“The advocates of reference-based pricing would like to be able to bring an even playing field to the table and say, ‘OK, I get that you’re going to charge more than Medicare. But can we have some consistency here?’” Cruickshank says. “Then we’ve got no variation. There’s no more games being played. We’ve got transparency.”
A 2016 investigative report in the Journal of the American Medical Association suggested reference-based pricing could help create a larger incentive to search for lower-cost providers. “Because patients are responsible for the ‘last dollar,’ they may be more cost conscious, even for higher-priced services such as surgery,” the Journal reported. “Bonus programs in which patients receive incentives if they receive care from less expensive clinicians or facilities may also increase patient interest in price data.”
Some recent examples have shown success. The California Public Employees Retirement System (CalPERS) enacted reference-based pricing and found price reductions for certain procedures. According to a Health Affairs blog co-authored by Ann Boynton of CalPERS, the use of reference pricing for inpatient orthopedic surgery “led to significant price reductions from some of the hospitals whose initial prices were above the CalPERS payment limit. These price reductions have increased; the number of California hospitals charging prices below the CalPERS reference limit ($30,000) rose from 46 in 2011 to 72 in 2015.”
The report noted that reference-based pricing helped not merely to slow the rate of price growth but to reduce actual prices. At CalPERS, the first two years of reference-based pricing provided savings of $2.8 million for joint replacement surgery, $1.3 million for cataract surgery, $7 million for colonoscopies, and $2.3 million for arthroscopies.
Some critics question whether those savings have led to a diminished quality of healthcare. In fact, another Health Affairs blog noted, “The CalPERS experiment’s quality metrics were crude, limited to aggregate prospective and retrospective factors such as readmission rates, complications and infections. CalPERS did not apply the most important quality measure of all: Were patients able to walk after surgery? The experiment lacked outcome measures and any individualized assessment of quality.”
The CalPERS response acknowledges the general lack of robust quality-of-care measures in our healthcare system and notes the “reference pricing initiative took into consideration all the quality measures that were available to it. None of our critics’ preferred cost-reduction strategies…have better measures of quality; many of them forgo quality measurement altogether.” What the strategy did do, CalPERS says, was to “encourage patients to use high-volume hospitals and surgeons who benefit from experience to obtain good outcomes as well as lower costs.”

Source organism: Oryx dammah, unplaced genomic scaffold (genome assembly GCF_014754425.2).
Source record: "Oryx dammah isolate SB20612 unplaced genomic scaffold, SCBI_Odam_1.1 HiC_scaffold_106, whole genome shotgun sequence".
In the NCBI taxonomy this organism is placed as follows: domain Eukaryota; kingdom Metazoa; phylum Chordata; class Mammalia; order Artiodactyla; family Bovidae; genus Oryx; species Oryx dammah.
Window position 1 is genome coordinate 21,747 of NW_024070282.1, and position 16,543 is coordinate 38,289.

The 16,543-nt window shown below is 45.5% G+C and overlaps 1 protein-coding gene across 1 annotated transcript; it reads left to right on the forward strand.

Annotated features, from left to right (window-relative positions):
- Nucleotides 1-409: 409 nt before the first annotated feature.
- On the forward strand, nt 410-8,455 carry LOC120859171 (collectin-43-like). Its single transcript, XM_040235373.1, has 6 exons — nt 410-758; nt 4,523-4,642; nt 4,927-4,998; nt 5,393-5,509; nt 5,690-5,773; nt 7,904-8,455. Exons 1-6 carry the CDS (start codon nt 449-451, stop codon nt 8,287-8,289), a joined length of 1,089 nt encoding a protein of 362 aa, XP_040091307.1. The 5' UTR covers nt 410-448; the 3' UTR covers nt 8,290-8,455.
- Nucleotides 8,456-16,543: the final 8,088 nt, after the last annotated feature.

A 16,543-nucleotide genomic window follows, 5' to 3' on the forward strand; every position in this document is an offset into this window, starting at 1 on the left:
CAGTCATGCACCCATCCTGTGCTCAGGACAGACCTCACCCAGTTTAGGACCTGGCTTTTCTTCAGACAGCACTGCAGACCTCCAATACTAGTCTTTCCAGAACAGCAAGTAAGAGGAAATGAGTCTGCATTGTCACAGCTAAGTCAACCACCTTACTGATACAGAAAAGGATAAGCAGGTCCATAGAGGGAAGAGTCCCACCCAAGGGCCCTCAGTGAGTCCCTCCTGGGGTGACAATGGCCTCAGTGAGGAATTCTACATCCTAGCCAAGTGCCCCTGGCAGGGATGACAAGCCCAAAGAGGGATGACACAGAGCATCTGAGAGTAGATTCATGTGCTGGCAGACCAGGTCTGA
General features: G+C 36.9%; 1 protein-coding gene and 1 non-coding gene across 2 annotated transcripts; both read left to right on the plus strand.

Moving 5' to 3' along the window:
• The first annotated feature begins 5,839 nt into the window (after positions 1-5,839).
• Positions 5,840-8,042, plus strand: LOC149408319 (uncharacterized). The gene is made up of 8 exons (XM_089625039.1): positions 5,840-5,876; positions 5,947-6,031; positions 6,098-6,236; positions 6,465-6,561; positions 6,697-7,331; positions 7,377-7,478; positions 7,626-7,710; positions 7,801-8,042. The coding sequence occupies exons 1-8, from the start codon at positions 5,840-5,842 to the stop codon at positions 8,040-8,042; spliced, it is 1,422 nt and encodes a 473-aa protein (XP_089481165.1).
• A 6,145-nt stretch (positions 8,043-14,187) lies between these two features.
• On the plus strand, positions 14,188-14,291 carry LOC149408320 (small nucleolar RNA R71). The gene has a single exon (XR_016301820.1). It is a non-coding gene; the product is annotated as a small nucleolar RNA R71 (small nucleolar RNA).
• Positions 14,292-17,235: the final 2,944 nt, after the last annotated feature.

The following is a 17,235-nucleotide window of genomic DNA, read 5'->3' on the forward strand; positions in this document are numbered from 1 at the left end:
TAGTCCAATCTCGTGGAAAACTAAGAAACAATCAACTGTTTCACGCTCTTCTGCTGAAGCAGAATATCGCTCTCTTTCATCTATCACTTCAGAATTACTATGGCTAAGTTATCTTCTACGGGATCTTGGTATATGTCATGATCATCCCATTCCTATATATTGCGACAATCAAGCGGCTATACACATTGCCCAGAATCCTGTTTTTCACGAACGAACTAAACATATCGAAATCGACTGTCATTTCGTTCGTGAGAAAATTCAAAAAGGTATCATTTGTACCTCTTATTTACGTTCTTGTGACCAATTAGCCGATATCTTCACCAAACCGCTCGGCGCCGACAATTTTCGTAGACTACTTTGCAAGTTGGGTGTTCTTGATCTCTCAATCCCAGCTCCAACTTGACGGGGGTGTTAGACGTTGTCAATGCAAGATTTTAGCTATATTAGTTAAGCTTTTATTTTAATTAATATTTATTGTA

Quality-of-care concerns aren’t the only issue raised by critics of reference-based pricing. Another is the administrative burden placed on both consumers and HR staff. A Lockton white paper details a midsize employer’s successful transition to reference-based pricing, with level premiums, decreasing deductibles and even billing errors uncovered by employees.
Yet Lockton also details the struggles with the move. “A very small staff was responsible for following up on balance bills and working with partners to ensure employees were not left with additional costs.” Employees were also threatened with collections, and preventive care cases had to be negotiated on a case-by-case basis.
With mixed results, reference-based pricing will likely remain part of this conversation, though Cruickshank believes it will take the support of an administration to really take hold. “To force everybody into a consistent compensation system around what percentage of Medicare you’re being paid,” he says, “it’s going to require legislation probably to unmask it.”
A steady flow of private equity money into the brokerage sector has fueled a spate of mergers and acquisitions in recent years. Amalgamations of smaller agencies and brokerages into large national operations have changed the brokerage landscape in ways that would have been unimaginable only a few years ago.
But imagine the unimaginable: what would happen if the financial spigot suddenly dried up?
If private equity dried up, I think you’d see valuations for M&A activity fall significantly, says Paul Newsome, managing director at Sandler O’Neill + Partners in Chicago.
“Theoretically…valuations and multiples would come down, and there would be less acquisition activity,” says John Ward, principal at Cincinnatus Partners in Loveland, Ohio. “And the segment would resort to the age-old strategy of internal perpetuation within the agency.”
The impact would depend in large part on the reason the private equity and investment money became scarce, explains Quentin McMillan, a director at Keefe Bruyette & Woods in New York.
“If it was due to interest deductibility going away, which would affect private equity to a greater extent than the public brokers, you could see a decline in M&A, causing the multiple paid-for businesses to decline,” McMillan says. “Private equity can afford to pay more.
“The public broker reaction would depend on the private equity firms’ plans with the businesses they operate—whether to keep ownership and focus on paying down debt, looking for a buyer, or taking them public. There are between five and 10 large brokers owned by private equity that at some point will likely sell.”